Ethical involvement in a community precedes metaphysical awareness of community, since we are loyally acted on —that is, we are involved in the plans of other persons-- before we can ourselves loyally act (PL 16-17).  The resultant metaphysical picture of the world retains its ethical core since understanding is a purposive attempt to unify the self with the world.  When we attempt this conscious unification, we try to attain an understanding of the highest conspectus of personal being, which contains within itself all knowledge: ". . . our search for reality is simply an effort to discover what the whole fabric of experience is into which our human experience is woven, what the system of truth is in which our partial truths have their place, what the ideally significant life is for the sake of which every deed of ours is undertaken. When we try to find out what the real world is, we are simply trying to discover the sense of our own individual lives." (PL 169)

The foregoing is a restating, from the starting point of ethics, of what Price calls the "social philosophy of nature."[11]  I am in agreement with Price’s assessment that Royce’s theory can provide a more accurate understanding of the world than the prevailing mind/body dualism of the modern world.  For Royce, we are always operating within our own human perspective, but our outlook should be ecological.  The personal conspectus of experience precedes the existence and the activity of any particular personal being.  But our own needs, our loyalties, are not merely goods for ourselves, but are also contributions to the world-life: ". . . In being loyal myself, I not only get but give good; for I help to sustain, in each of my fellow-servants, his own loyalty, and so I help him to secure his own good.  In so far, then, my loyalty to my cause is also a loyalty to my fellows’ loyalty." (PL 56)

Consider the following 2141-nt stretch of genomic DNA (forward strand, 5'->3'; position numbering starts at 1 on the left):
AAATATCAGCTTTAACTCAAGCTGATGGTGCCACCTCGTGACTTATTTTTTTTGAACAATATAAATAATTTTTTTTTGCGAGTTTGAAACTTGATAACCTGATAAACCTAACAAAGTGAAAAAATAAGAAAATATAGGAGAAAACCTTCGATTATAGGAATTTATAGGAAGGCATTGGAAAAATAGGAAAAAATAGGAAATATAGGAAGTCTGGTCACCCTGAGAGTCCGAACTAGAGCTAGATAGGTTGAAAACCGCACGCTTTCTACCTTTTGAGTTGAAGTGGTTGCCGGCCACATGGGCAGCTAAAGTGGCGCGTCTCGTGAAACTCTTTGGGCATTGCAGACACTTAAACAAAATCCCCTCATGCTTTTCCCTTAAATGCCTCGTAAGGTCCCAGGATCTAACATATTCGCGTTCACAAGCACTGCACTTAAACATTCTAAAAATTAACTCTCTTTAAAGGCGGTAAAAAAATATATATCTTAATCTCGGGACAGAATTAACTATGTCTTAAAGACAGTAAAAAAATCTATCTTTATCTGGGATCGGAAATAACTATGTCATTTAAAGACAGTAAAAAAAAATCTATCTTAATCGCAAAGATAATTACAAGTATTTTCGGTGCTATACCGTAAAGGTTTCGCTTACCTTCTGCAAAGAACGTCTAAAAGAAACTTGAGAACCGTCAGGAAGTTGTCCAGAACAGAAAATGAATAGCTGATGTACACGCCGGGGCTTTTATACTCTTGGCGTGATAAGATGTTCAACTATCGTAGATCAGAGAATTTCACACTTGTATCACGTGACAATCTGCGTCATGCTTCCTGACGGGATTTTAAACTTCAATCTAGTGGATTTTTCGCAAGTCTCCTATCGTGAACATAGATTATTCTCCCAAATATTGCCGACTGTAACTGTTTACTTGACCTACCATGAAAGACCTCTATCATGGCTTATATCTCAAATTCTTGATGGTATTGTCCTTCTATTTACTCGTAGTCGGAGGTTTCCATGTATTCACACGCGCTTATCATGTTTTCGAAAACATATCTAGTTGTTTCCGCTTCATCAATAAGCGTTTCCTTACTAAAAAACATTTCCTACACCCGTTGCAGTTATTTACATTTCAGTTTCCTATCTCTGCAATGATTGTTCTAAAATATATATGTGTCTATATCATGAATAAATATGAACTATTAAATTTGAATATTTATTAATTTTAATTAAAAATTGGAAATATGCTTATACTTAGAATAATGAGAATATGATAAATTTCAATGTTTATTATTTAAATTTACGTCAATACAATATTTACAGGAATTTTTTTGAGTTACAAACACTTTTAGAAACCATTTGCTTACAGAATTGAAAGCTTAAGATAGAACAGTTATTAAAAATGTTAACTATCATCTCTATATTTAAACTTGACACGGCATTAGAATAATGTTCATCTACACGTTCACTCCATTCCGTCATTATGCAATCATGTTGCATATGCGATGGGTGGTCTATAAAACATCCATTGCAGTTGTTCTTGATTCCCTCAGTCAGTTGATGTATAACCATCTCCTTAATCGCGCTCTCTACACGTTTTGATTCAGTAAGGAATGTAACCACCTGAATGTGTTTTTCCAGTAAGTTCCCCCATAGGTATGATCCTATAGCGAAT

Yet in addition to this good, there is also evil.  ". . . suppose that my cause lives by the destruction . . . of other communities.  Then, indeed, I get a good for myself and for my fellow-servants by our common loyalty; but war against this very spirit of loyalty as it appears in our opponent’s loyalty to his own cause." (PL 56)  An evil loyalty remains nevertheless a loyalty, and provides a good for the individual.

Because there is no guarantee that a private good will be also a universal good, many great evils have been committed when the servants of a particular loyalty thought they were pursuing a good.  Royce’s defines the evil loyalty as a cause in which, "despite the loyalty that it arouses in me, it is destructive of loyalty in the world of my fellows." (PL 56)  In order to obtain our own true good —our fullest personhood, which is found in the union of the self with the community— Royce asks us to serve our local causes in such a way that it will benefit the good of the universal community that contains ourselves and all natural beings.  Royce calls this service loyalty to loyalty.  The service of a local cause that undermines broadest community is a disloyalty to loyalty, and undermines our own personhood —it is, in the words of Royce, "moral suicide." (PL 105)  Persons need to be loyal to this finite cause or that, but in doing so, they are to be loyal to eternal loyalty, defined as the full personal experiences of all beings, considered in all past, present and future moments.

Royce’s ethical principle recognizes the existence and dignity of both the individual and the community of the natural world.  In our individual loyalties, "we are loyal not for the sake of the good that we privately get out of loyalty, but for the sake of the good that the cause —this higher unity of experience— gets out of this loyalty.  Yet our loyalty gives us what is, after all, our supreme good, for it defines our true position in the world of that social will wherein we live and move and have our being." (PL 145)  We must choose finite causes to find our own good, but we choose these with an eye to universal loyalty: "In so far as it lies in your power, so choose your cause and so serve it, that, by reason of your choice and of your service, there shall be more loyalty in the world rather than less . . . More briefly: In choosing and in serving the cause to which you are to be loyal, be, in any case, loyal to loyalty." (PL 57)